Visit the NAM resource page

Manufacturing Job Openings Fall

There were 475,000 manufacturing job openings in December, pulling back for the second straight month from 531,000 in October (an all-time high) and 487,000 in November.  NAM Chief Economist Chad Moutray says. “Durable goods manufacturers increased the number of postings in the sector in December, up from 246,000 to 263,000. Nondurable goods firms reduced openings to 211,000 from 241,000.”

In December, manufacturers hired 396,000 workers, the same pace as in November, with both being the best readings since June. At the same time, total separations increased from 366,000 to 374,000, also the highest since June. Net hiring (or hiring minus separations) was 22,000 in December, down from 30,000 in November but a net positive for the fifth consecutive month.

See the BLS Report

GM Extends Plant Downtime Due to Extended Semiconductor Shortage

On February 9, General Motors Co. announced that scheduled downtime at three of its plants would continue through to the middle of March as a sustained semiconductor shortage squeezes U.S. auto production. GM extended production downtime in three assembly plants in Fairfax, Kansas City; Ontario, Canada; and San Luis Potosí, Mexico.

According to GM, the company will extend the downtime for the rest of the month and reassess their options in the middle of March. In the meantime, the company plans to assemble vehicles without the relevant parts so they can be completed once the semiconductors become available.

Read more at IndustryWeek

For the First Time in a Year, Oil Prices Top $60 a Barrel

On February 8th the price of Brent crude rose above $60 a barrel for the first time in more than a year. Battery metals, too, are enjoying a run-up in value. The prices of cobalt, lithium and certain rare-earth metals have soared since late last year (see chart), with nickel and copper enjoying an even longer climb. It is tempting to see the recent surge as evidence of competing bets about the fuels of the future. For both oil and battery metals, the reality is more complex.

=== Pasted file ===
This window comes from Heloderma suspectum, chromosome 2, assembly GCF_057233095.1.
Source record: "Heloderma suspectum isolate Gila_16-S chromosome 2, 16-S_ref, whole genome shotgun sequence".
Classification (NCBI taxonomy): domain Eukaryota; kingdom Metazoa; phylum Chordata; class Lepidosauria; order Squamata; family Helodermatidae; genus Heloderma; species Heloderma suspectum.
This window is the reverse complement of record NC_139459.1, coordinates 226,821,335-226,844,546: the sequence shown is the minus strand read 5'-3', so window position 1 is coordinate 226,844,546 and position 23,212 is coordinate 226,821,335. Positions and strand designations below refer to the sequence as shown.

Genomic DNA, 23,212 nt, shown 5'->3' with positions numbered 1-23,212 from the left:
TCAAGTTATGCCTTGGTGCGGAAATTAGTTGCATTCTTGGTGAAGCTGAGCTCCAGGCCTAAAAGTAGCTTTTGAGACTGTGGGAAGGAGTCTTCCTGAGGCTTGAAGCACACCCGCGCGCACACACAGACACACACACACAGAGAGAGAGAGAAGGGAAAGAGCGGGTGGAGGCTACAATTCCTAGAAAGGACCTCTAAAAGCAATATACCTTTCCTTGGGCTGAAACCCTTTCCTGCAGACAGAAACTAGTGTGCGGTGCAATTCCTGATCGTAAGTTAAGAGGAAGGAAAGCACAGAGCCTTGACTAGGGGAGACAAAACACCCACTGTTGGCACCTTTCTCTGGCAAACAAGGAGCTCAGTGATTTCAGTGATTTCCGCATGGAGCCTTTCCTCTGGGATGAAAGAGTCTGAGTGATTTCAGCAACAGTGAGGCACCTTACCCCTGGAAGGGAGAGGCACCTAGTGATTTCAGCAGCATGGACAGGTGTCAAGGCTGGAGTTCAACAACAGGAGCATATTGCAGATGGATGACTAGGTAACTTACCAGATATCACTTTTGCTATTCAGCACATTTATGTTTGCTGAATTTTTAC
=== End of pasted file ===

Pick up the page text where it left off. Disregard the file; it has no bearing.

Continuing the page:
Some of the rise in oil prices is, of course, linked to expectations about demand. Oil investors have taken hope that rising Chinese demand might be matched elsewhere. In India, consumption of cooking fuels from liquefied petroleum gas is up. In America, President Joe Biden’s proposed stimulus of $1.9trn may bring a jump in economic activity and therefore oil demand. 

Read more at The Economist

Consumer Inflation Climbs at Fastest Pace in Five Months

The cost of food, another household staple, edged up a scant 0.1% last month.  The prices of groceries and food purchased from restaurants have both risen close to 4% over the past year, reflecting shortages of certain foods and higher costs tied to coping with the pandemic. A separate “core” measure of inflation that strips out often-volatile food and energy costs was flat in January.

Last month prices rose for clothing, medical care, rent and car insurance, but those increases were offset by lower costs of new and used cars, passenger fares and recreation.

Read more at MarketWatch

Gillibrand Wants $10B for Mental Health, Substance Abuse In COVID Relief Bill

Senator Kirsten Gillibrand, D-N.Y., sent a letter to the leaders of the Senate Health, Education, Labor and Pensions Committee urging them to include $10 billion for the Substance Abuse and Mental Health Services Administration in the next COVID-19 relief bill.

Half the funding would support the Community Mental Health Services Block Grant program, while the other $5 billion would boost the Substance Abuse Prevent and Treatment Block Grant program. Both programs provide direct aid to states for mental health services and substance abuse treatment.  
“The pandemic has exacerbated New York’s addiction crisis and we must do more to address the troubling trend of high rates of mental health and substance use disorders,” Gillibrand said in a statement.

Read more at The Auburn Citizen

The World Is Still Battling Polio. What That Warning Means for Covid-19

The decades long battle to eradicate polio around the world is one of the most ambitious and expensive public-health campaigns in history. The mass-vaccination drive and its progress toward arresting a malady that has disabled or killed millions of people point to the success possible in the efforts to inoculate people around the world against Covid-19.

But even with an established vaccine, billions of dollars invested and international support, the polio effort has struggled. And in a cruel twist, the coronavirus pandemic has pushed the polio fight off course. “The pandemic has been at least a one-year setback” to the polio eradication goal, said Bill Gates, whose charitable foundation is a major funder of the effort.

Read more at the WSJ